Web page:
Page:Popular Science Monthly Volume 24.djvu/199

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187
THE MORALITY OF HAPPINESS.

THE MORALITY OF HAPPINESS.
By THOMAS FOSTER.
I. INTRODUCTORY.

IT is known to all who watch the signs of the times—obvious, indeed, to them, and known to many who are less observant—that those moral restraints which claim to be of sacred origin are no longer accepted by a large and increasing number of persons. I have no wish to inquire here whether those restraints should be regarded as of divine origin or not. I note only the fact that by many they are not so regarded. I am not concerned to ask whether it is well or ill that their authority should be rejected, and their controlling influence be diminishing or disappearing among many; it suffices, so far as my present purpose is concerned, that the fact is so. The question then presents itself, Does any rule of conduct promise to have power now or soon among those who have rejected the regulative system formerly prevalent? We need not consider whether such a rule of conduct, necessarily secular in origin, is in itself better or worse than a rule based on commandments regarded as divine. All we have at present to ask is whether such a regulative system is likely to replace the older one with those over whom that older law no longer has influence.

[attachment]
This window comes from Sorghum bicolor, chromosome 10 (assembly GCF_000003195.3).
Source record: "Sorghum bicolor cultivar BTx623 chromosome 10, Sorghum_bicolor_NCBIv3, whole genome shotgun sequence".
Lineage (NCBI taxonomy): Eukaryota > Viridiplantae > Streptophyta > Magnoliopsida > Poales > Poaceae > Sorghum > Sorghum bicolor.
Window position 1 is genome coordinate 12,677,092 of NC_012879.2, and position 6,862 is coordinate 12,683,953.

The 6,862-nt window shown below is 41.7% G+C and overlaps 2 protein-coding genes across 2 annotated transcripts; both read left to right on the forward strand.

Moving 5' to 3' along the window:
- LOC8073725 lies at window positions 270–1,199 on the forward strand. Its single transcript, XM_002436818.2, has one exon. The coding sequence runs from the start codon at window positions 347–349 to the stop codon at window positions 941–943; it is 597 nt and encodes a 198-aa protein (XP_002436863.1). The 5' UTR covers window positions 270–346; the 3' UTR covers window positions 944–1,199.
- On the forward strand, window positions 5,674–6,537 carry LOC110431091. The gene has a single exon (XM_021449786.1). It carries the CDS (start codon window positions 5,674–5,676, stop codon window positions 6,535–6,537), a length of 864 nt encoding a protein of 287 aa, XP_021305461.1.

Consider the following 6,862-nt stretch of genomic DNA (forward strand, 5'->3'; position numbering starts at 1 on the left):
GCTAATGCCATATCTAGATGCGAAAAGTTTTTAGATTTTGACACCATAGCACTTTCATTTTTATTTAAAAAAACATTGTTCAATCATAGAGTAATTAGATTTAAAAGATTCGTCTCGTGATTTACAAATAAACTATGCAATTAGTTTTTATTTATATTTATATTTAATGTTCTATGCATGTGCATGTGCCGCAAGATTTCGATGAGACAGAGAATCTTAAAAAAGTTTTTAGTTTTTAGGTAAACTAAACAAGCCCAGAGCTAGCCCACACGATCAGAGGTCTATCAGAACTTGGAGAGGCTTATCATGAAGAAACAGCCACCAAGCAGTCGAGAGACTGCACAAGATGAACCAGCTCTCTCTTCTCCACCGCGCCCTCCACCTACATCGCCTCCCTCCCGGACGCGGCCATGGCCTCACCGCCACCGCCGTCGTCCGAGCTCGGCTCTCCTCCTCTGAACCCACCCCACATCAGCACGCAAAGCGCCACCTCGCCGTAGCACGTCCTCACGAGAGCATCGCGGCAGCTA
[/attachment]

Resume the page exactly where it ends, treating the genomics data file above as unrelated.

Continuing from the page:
Here at the outset we find that those who hold extreme views on either side of the questions I have left untouched agree in one view which is, I think, erroneous. On the one hand, those who maintain the divine character of the current creed insist, not only that it is sufficient for all, but that, in the nature of things, no other guide is possible. On the other hand, those who reject the authority of that creed most energetically, assert as positively that no new regulative system, no new controlling agency, is necessary. As Mr. Herbert Spencer has well put it, "both contemplate a vacuum, which one wishes and the other fears." But those who take wiser and more moderate views, who, in the first place, recognize facts as they are, and, in the next, are ready to subordinate their own ideas of what is necessary or best for the ideal man to the necessities of man as he really is, perceive that for the many who no longer value a regulative system which, so far as they are concerned, is decaying, if not dead, another regulative system is essential. Again, to use the words of the great philosopher whose teachings are to be our chief guide in this series of papers, "Few things can happen more disastrous than the decay and death of a regulative system no longer fit" (for those we are considering), "before another and fitter regulative system has grown up to replace it."

My purpose in these papers is to show how rules of conduct may be established on a scientific basis for those who regard the so-called